Communities nationwide pushed back, but highway revolts were largely only successful for white neighborhoods with more of a political foothold. Despite vocal opposition, few Black and brown communities had the political resources or connections to prevent forcible location and community destruction. Rondo, La Calle Ancha, Roxbury, Claiborne Avenue, Buttermilk Bottom, Boyle Heights: these are just a few of the predominantly Black or immigrant neighborhoods that were razed in the name of urban renewal. These projects were undeniably racist — planners at every level of government often wielded highway construction projects as a tool to remove “urban blight” or reinforce lines of segregation.  

Historical photo from demolition ahead of the Downtown Connector in Atlanta, GA that carved through historic urban Black neighborhoods.
Demolition for the Downtown Connector carved directly through historic Black neighborhoods. Credit: AJCPov01-011, Atlanta Journal-Constitution Photographic Archive, Georgia State University Library.

In the 1960s, for example, the I-75/I-85 highway in Atlanta tore through “depressed” but vibrant Black communities including Buttermilk Bottom, Sweet Auburn, and Old Fourth Ward. The construction of the so-called “Downtown Connector” displaced an estimated 24,000 people and separated historic Black neighborhoods from downtown jobs and services.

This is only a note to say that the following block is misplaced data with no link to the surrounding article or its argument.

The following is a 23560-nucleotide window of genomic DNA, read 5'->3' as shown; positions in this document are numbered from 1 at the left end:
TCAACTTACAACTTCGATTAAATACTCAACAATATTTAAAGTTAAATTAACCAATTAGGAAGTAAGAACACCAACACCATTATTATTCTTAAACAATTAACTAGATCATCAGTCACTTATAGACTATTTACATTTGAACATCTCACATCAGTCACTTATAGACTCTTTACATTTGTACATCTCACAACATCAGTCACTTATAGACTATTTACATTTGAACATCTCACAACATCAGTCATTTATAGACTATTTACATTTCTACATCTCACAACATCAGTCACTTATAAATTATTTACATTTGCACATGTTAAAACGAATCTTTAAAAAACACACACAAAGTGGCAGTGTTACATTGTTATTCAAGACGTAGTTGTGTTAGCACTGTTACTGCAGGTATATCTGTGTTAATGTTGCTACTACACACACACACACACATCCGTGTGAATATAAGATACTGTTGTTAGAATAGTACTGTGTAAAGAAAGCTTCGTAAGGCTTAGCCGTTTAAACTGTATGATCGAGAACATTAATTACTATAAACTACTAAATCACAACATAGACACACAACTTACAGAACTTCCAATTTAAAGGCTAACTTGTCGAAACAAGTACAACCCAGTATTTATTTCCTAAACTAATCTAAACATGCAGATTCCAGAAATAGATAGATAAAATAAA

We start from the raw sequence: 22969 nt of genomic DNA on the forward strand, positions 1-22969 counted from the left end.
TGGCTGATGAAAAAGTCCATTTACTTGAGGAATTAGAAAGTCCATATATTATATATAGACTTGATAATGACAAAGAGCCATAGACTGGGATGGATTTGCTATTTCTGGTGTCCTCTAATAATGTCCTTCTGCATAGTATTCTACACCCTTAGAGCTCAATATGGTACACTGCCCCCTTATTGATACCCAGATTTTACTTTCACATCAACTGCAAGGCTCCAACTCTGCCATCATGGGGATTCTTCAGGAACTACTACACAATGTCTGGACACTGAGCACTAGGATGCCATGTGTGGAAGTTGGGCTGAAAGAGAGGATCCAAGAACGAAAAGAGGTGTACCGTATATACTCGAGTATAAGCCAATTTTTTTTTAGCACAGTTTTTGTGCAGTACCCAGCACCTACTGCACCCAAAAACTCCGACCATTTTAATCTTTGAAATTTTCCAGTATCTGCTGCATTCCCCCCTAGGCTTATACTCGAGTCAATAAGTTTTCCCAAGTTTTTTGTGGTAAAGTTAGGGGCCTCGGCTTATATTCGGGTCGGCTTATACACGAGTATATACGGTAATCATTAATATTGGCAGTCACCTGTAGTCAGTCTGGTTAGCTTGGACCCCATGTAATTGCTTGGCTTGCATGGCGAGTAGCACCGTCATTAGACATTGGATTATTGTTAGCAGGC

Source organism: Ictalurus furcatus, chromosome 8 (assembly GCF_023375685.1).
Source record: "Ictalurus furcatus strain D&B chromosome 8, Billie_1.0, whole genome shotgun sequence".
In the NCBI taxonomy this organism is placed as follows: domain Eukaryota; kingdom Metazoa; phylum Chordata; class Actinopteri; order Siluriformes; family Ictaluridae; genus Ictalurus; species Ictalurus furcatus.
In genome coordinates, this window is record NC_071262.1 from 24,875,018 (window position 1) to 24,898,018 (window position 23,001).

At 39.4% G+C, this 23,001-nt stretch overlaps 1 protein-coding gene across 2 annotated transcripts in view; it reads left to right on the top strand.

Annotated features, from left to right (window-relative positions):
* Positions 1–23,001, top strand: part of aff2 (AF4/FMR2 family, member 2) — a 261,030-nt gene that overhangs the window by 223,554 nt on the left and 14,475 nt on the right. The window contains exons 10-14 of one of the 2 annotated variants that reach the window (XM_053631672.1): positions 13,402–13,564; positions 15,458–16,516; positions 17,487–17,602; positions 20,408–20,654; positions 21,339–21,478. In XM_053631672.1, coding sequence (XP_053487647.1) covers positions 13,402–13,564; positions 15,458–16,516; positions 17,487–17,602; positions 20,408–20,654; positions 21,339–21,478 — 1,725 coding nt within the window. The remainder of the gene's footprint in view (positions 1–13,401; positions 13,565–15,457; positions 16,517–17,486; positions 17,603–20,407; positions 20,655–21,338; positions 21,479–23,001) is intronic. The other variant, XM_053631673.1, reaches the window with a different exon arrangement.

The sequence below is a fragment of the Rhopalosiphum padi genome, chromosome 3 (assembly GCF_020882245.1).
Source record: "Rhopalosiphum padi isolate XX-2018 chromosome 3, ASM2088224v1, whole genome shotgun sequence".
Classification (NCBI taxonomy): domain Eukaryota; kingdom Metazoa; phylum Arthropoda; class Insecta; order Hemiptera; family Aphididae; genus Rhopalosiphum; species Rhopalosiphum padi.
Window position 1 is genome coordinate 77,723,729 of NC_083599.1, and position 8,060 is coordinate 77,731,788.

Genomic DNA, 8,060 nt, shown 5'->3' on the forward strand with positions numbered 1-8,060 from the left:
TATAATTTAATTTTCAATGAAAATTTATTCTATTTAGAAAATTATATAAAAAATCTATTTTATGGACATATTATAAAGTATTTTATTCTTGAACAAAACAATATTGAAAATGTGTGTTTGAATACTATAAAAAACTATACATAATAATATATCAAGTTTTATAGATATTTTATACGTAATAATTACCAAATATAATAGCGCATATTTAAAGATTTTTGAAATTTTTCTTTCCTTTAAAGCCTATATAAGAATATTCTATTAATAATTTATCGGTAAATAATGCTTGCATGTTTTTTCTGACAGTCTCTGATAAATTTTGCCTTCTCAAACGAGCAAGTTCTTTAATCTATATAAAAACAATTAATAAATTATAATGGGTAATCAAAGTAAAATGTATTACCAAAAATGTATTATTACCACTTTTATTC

This story has been repeated in hundreds of communities across the country.

The Reconnecting Communities program reflects a growing realization that highways, despite playing an important role in long-distance travel, defense, commerce, and evacuation, have done long-lasting damage in the heart of cities. They have destroyed neighborhoods, created unhealthy environments, lowered property values, eroded the tax base, and enabled sprawl.

Now, as many urban highways are reaching the end of their lifespan, instead of rushing to repair them, we should question whether they meet the transportation needs and vision of 21st century cities.

Highways already Reimagined

While the topic of highway transformation may feel new, many urban highways have been stopped, removed, or relocated over the past half-century. The City of Portland stopped the planned Mount Hood Freeway in 1968 and physically removed Harbor Drive in 1973. The elevated West Side Freeway in New York was removed by 1989, making way for a burst in real estate activity and tree-lined public spacesThe Embarcadero was removed from San Francisco in 1991 (after being damaged by the Loma Prieta earthquake), and the Park East Freeway in Milwaukee was removed in 2003. Other highways were relocated, such as the Central Artery in Boston, which was relocated underground. Other urban freeways were redirected or relocated to Interstate loops.